• 80

    First Comics News

  • 75

    The Comicbook Dispatch

    Fantastic Four #8 brings a new story, a new mystery, and a new villain for the team to face. It’s Sue in the driver’s seat this tine as she and Alicia are the main characters for this misadventure, and it doesn’t take long before they find a mystery to solve. The writing is solid and the art is good, but the new threat Queen Xargorr feels like a rip-off of Jack Kirby’s original monsters in Marvel Comics. Not exactly a bad thing so long as the creative team pulls it off in the end. Thankfully, it looks like things will pick up in the next issue.

  • 70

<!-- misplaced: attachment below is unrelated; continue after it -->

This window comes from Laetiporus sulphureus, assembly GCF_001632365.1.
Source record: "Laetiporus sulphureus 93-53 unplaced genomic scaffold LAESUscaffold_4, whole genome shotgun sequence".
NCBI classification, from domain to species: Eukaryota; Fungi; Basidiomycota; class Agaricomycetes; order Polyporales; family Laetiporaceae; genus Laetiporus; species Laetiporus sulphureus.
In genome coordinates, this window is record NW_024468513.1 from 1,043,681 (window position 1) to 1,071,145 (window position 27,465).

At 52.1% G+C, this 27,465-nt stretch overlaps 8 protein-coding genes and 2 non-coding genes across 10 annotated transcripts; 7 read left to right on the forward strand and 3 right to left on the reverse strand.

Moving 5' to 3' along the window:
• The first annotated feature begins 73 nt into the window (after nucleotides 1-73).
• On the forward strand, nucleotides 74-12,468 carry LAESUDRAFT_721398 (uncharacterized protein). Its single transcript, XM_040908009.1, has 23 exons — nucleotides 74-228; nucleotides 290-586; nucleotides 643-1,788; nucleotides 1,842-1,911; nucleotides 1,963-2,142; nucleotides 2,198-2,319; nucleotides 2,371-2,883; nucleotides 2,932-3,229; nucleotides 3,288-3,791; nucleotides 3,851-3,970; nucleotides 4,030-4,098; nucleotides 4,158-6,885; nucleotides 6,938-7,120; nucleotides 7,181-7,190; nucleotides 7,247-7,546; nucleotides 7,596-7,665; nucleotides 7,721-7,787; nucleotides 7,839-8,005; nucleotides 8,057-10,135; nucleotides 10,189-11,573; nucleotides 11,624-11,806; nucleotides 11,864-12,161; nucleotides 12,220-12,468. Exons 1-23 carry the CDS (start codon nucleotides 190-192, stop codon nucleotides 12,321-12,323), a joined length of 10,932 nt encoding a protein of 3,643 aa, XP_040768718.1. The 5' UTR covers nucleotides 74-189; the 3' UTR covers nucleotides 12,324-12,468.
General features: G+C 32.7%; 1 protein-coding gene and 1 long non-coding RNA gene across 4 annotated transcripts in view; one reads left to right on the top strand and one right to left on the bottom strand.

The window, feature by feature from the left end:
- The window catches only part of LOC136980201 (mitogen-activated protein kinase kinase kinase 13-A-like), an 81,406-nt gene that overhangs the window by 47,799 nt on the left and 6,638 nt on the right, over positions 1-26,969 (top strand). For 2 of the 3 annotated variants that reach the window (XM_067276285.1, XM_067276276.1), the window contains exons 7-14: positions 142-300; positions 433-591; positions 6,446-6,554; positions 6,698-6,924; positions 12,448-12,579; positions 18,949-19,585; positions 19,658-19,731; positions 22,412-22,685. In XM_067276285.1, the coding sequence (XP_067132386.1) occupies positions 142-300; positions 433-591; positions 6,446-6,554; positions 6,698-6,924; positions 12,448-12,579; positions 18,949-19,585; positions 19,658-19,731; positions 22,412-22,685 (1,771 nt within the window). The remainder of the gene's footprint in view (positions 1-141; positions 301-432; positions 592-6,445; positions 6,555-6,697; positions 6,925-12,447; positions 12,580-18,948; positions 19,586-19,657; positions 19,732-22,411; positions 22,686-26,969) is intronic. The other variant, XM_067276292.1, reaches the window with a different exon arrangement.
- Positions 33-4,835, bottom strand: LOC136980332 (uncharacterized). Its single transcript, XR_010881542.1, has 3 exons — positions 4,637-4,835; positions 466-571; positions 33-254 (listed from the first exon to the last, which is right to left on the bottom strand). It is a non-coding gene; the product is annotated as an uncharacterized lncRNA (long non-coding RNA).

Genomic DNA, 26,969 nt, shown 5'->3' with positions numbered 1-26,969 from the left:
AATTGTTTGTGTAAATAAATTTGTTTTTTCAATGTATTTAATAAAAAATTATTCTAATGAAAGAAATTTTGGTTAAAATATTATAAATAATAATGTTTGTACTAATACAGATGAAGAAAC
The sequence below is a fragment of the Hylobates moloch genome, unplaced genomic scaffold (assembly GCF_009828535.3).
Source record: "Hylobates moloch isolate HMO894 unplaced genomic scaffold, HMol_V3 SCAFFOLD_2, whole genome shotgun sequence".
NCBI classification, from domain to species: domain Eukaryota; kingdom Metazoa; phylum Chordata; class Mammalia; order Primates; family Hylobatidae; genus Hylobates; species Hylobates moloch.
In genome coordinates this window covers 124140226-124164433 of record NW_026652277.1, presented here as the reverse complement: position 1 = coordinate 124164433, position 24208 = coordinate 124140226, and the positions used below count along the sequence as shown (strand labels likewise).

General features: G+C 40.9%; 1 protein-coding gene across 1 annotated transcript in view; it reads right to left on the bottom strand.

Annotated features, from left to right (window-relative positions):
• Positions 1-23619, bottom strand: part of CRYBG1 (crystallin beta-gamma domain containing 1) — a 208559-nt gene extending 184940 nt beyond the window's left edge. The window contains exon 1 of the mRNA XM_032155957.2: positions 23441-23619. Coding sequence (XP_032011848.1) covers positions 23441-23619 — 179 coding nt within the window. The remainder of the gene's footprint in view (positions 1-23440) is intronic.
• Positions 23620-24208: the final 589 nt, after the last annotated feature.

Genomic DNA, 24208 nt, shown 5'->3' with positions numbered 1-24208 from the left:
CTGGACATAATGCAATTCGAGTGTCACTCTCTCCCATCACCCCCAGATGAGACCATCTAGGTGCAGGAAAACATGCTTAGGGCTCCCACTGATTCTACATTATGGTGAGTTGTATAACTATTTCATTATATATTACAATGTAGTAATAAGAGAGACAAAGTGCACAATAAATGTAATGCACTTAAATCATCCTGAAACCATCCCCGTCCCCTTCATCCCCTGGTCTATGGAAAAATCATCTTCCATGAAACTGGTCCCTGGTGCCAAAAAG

Seriously, though, can the members of the Fantastic Four go one day without some crazy, universal threat showing up right at their doorstep? They’re not even in New York City right now! They can’t even go on one shopping trip into a quiet little town without coming under attack from the mighty and fearsome Xargorr?! I kid, but jeez louise. I think I would have liked the story of Sue and Alicia just going into town and picking up supplies. I know this is a weird complaint to make, but there’s just something off about the casual way this story comes about. It’s slightly off-putting, especially with how often in North’s run so far the members of the FF have encountered small towns with strange sci-fi problems.